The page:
The Nokia Lumia 900 is a $100 Windows Phone handset. Photo: Ariel Zambelich/Wired
The Nokia Lumia 900 is Microsoft and Nokia’s big bet on Windows Phone. It’s their key moment of opportunity to make a dent in the smartphone market. Android and iOS flagship devices have lost the sheen of newness, and RIM is in a very weakened position as it readies to launch BlackBerry 10.
Put it all together, and Nokia’s flagship phone would seem to have a good chance at helping Windows Phone secure third place in the smartphone space, bumping BlackBerry to number-four platform status.
But the Lumia 900 is entering a world already crowded by the iPhone 4S, Samsung Galaxy Nexus, and dozens of other high-definition, LTE, and otherwise spec’d-out stunners. Is there room for another entrant in the space? And is the 900 even a member of that space?
Yes and no. The Lumia 900 is on par with premium devices in some respects, but it’s certainly not going to be kicking the iPhone 4S off its pedestal anytime soon.
“It’s a very difficult battle to go directly up against Apple for subscribers,” Gartner analyst Hugues de la Vergne told Wired. “So other players are going after specific niches in the market rather than going straight up against Apple.” That’s certainly a smart move considering the iPhone 4S is still dominating sales at AT&T.
“I think overall the Lumia 900 is more of an answer to the high-end Android phones than it is to the iPhone in the formfactor perspective,” IHS iSuppli senior analyst Wayne Lam said. Indeed, the 900′s 4.3-inch display dwarfs the iPhone’s 3.5-incher.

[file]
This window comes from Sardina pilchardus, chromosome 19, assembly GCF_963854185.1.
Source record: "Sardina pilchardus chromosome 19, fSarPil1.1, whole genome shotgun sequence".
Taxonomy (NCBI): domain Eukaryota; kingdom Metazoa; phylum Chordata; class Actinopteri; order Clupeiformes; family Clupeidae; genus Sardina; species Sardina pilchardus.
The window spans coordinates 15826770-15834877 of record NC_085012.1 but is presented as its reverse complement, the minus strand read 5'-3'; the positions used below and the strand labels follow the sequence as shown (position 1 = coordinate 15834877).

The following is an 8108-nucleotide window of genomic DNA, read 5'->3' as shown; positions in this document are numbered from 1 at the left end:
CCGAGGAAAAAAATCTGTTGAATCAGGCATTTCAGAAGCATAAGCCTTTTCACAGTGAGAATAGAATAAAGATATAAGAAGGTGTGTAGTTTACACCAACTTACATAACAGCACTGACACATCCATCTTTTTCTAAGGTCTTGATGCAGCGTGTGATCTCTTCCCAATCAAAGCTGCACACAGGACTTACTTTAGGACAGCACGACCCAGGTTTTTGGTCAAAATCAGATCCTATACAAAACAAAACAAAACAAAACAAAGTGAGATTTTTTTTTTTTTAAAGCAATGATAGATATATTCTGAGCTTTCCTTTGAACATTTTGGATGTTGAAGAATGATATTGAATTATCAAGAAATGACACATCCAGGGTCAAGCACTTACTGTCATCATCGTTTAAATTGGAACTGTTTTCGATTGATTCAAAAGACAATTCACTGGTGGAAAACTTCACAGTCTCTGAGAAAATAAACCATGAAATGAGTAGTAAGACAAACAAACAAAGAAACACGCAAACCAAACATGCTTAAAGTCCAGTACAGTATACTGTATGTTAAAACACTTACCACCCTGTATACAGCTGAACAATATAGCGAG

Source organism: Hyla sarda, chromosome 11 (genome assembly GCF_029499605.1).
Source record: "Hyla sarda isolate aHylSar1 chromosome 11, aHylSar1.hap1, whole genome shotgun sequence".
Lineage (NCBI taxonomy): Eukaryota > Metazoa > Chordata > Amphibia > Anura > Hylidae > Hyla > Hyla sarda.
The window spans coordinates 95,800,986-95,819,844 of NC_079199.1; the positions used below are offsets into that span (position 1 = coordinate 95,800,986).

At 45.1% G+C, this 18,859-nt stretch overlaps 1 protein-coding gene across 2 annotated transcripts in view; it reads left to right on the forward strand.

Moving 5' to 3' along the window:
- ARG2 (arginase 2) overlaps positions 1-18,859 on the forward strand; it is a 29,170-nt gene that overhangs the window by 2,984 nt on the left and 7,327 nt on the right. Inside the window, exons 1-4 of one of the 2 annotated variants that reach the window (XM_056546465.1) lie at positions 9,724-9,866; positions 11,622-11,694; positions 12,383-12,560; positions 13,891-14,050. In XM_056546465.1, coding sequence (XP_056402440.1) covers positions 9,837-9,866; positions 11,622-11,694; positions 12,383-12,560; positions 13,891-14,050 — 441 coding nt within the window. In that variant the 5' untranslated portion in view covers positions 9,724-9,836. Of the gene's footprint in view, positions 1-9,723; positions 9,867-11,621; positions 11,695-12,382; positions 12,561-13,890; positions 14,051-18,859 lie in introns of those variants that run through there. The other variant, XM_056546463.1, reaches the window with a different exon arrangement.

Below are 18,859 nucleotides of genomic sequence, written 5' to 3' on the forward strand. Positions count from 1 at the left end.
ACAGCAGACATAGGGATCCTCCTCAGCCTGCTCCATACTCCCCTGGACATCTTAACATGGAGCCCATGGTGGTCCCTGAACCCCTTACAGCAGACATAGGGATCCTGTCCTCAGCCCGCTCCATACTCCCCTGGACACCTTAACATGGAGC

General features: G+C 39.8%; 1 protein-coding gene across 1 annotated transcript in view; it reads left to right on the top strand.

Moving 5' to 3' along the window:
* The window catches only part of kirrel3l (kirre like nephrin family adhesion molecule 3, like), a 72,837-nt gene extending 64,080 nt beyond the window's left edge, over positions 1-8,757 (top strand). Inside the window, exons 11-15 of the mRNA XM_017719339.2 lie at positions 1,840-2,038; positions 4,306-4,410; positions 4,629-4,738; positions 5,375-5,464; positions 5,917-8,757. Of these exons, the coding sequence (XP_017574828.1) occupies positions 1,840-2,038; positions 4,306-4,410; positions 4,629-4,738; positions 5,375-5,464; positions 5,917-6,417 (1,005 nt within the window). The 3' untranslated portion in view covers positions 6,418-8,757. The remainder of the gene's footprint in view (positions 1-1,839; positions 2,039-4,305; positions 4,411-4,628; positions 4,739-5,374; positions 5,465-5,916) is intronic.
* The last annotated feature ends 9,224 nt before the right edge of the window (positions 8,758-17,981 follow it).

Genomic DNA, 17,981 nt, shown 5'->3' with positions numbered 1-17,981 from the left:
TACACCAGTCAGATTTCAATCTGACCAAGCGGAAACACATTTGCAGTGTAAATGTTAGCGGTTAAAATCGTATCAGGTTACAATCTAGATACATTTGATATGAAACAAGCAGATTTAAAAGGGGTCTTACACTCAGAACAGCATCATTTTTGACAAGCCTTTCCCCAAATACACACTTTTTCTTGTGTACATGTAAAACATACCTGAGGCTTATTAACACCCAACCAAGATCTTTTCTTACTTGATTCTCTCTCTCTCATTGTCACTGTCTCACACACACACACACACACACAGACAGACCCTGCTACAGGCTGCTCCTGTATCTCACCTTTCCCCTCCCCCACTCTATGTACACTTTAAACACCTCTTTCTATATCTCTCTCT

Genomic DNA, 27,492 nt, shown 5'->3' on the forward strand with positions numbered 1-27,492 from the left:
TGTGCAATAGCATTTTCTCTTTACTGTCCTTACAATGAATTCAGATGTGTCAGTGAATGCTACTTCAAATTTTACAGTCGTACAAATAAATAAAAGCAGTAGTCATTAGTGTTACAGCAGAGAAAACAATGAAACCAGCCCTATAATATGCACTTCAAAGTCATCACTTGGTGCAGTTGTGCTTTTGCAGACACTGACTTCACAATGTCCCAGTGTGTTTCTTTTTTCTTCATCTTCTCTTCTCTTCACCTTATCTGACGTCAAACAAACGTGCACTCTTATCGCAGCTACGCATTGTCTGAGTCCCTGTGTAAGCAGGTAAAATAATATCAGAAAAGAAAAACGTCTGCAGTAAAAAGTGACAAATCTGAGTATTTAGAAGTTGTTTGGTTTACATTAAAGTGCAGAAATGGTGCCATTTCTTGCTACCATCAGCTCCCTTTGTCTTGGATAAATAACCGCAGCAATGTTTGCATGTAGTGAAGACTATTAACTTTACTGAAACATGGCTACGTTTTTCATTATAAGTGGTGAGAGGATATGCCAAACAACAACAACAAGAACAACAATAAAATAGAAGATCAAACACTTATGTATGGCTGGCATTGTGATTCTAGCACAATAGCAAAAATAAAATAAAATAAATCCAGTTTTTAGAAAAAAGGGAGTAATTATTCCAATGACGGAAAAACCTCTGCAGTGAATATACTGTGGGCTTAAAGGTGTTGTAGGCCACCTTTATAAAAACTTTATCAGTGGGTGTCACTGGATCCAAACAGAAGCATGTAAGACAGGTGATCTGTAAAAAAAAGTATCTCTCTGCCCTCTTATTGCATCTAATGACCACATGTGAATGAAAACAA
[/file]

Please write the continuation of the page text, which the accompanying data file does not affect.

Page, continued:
And although the Lumia 900′s display may not be HD quality, it’s got a few qualities that make it a standout. Nokia uses an AMOLED display like Samsung does for its Galaxy S II and Nexus devices. OLED-based displays tend to be very saturated and very vivid, which is great for a large-screen device, Lam said. And Nokia has thrown in an extra benefit: ClearBlack technology, a polarizer that makes the 900 much easier to read in bright daylight than other types of displays.
The 900 is Nokia’s first LTE handset, and nearly every single high-end smartphone entering the market of late (with the exception of the iPhone 4S) supports LTE and its blazing fast data speeds. What’s more, by choosing AT&T as a service provider rather than Verizon, Nokia has mitigated a bit of the competition among those numerous 4G-capable, HD-displayed Android handsets.
“You can look at the overall competitive field of LTE and high-end devices, but really one has to look at what consumers have to choose from at their carrier,” Ross Rubin, principal analyst at NPD Group told Wired. “The iPhone 4S certainly delivers a strong offering, and AT&T also has a couple of LTE devices, but the Lumia 900 will stack up pretty well in AT&T’s portfolio.”
On the processor side of things, the Lumia 900 seems like it’s streets behind since it has a single-core Qualcomm processor rather than the iPhone 4S’ dual-core A5 processor or a dual- or quad-core chip like in so many Android devices. But you know what? It may not really matter.
“Dual-core processors make a difference if you have a common playing field — basically Android. Android tends to need a little more processing power to replicate that natural flow in the user interface,” Lam said. “Windows Phone 7.5 Mango is a bit more optimized.”
Judging by my experience with the Lumia 900, you’d never guess it only had a measly single-core processor in its guts. The OS runs smoothly, stutter and glitch free.
In Wired’s review of the handset, I posit that the Nokia Lumia 900 is likely aimed at first-time smartphone buyers, and those with a tight pocketbook. And there’s another potential market: enterprise folks ditching their BlackBerry contracts.
But although it’s not going to convince die-hard iOS fans to switch any time soon, the 900, despite its modest specs, actually measures up with higher-end Android phones very well. That’s a very good thing for Nokia and Windows Phone — if consumers also see the light.